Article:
The life I imagined

You imagine a world where the two of you can go out to dinner together on a Saturday night and no one thinks twice about it. It makes you want to cry, the simplicity of it, the smallness of it. You have worked so hard for a life so grand. And now all you want are the smallest freedoms. The daily peace of loving plainly.

Taylor Jenkins Reid, The Seven Husbands of Evelyn Hugo

Had I imagined a different life for myself? More than once, so many lives. When I was young, I was going to be a teacher. Even younger still, a mother. Later, unsure, perhaps I’d do something with words? Psychology. Human nature. An animal sanctuary? And later, again, a mother once more. I imagined myself a young mother, a kid or three, young enough that they’d have grandparents for a long time, even great-grandparents for a little while, their parents for much longer still, for at least beyond the boundaries of my imagination. A fantasy blurry at the edges, never fully defined, details to be sorted out by time.

And then that age came and went and I imagined a life where I did not have to mother yet, not so young, not to my own, not while I already had so much to care for. I imagined time to settle in myself, rickety parts and all, without having to be a stable base to anyone. Later, there would be time, I would make the time, but in a while, please, not yet.

I imagined a life where I could be unbeholden for a little longer, become a brand new woman again and again, wear my different sides to find the golden fit.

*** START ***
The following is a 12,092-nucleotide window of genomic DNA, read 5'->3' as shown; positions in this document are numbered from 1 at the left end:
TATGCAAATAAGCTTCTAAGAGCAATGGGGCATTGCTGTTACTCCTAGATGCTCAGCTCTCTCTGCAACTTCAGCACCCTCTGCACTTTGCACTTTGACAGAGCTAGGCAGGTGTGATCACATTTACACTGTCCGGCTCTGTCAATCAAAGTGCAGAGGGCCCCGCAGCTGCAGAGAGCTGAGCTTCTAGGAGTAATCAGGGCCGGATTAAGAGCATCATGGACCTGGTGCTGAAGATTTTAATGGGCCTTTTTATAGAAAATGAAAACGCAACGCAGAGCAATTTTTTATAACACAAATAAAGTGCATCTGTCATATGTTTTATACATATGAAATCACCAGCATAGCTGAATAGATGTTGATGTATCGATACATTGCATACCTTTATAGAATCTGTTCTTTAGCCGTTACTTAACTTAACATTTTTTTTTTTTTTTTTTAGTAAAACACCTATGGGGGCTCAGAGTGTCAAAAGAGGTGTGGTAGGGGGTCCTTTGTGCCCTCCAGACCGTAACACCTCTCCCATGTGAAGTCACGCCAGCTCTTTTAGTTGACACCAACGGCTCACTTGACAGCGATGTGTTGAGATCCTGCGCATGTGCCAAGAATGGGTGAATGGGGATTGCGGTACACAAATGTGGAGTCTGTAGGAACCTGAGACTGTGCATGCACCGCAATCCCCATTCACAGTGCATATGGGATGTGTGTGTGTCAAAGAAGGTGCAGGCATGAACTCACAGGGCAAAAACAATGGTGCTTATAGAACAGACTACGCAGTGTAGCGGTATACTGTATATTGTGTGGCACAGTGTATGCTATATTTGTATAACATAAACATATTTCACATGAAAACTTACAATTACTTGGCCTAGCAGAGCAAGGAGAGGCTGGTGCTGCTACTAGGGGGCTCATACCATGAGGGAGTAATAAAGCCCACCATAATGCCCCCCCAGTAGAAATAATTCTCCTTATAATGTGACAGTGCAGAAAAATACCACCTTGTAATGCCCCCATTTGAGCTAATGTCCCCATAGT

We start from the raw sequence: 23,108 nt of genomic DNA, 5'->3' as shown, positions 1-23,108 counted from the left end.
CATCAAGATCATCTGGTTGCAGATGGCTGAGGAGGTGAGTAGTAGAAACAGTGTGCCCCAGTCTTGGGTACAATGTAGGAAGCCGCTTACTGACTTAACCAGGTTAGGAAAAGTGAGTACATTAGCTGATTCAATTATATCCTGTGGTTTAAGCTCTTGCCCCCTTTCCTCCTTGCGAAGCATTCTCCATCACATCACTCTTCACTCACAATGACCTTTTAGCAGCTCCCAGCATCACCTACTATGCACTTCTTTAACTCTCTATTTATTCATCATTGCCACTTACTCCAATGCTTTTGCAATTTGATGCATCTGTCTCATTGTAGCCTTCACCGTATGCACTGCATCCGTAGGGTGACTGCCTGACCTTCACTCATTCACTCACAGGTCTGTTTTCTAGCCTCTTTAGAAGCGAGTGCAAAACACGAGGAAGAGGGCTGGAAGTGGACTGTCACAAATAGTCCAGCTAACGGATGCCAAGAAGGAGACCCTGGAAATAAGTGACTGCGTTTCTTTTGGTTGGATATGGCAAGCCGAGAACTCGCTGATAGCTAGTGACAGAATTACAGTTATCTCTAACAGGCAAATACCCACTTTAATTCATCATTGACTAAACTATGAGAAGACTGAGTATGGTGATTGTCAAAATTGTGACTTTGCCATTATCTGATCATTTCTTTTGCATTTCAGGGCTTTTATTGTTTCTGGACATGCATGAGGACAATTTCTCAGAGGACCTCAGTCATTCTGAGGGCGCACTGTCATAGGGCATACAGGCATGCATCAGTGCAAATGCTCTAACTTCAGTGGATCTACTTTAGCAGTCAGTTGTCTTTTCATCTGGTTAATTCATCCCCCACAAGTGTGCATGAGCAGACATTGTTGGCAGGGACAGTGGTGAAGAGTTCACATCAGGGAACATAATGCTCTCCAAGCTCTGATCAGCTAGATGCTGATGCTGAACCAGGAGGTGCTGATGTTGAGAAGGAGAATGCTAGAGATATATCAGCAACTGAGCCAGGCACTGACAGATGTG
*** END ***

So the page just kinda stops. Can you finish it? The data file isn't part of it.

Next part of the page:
I imagined, and then I chose.

Had I imagined a different life for myself? I imagined neither the contentment of my life, the rich beauty, nor the sorrow. To have this much love, this much to love, my dreams can not encompass. To have this much to miss, perpetually yearning for things beyond my reach – a heart can’t ever be prepared.

You cannot live the same life as you imagine. You must live a smaller life, a more compact life. The life you imagine is too capacious, you will lose your balance. Driving home, I think this.

Dionne Brand, The Blue Clerk (Verso 24)

I still imagine countless futures for myself, and retroactively a myriad different pasts, different paths I could have taken.

And I still choose, every day, to have this life, to live this love, to bear this sorrow. It is mine. I do not know who I will be in a year, or five years, another thirty-three years from now. I could imagine, but I choose to wait and see how it turns out. I will be there with what is mine, and the details will be sorted out by time.

Leave a Reply

Fill in your details below or click an icon to log in: Logo

You are commenting using your account. Log Out /  Change )

Twitter picture

You are commenting using your Twitter account. Log Out /  Change )

Facebook photo

You are commenting using your Facebook account. Log Out /  Change )

Connecting to %s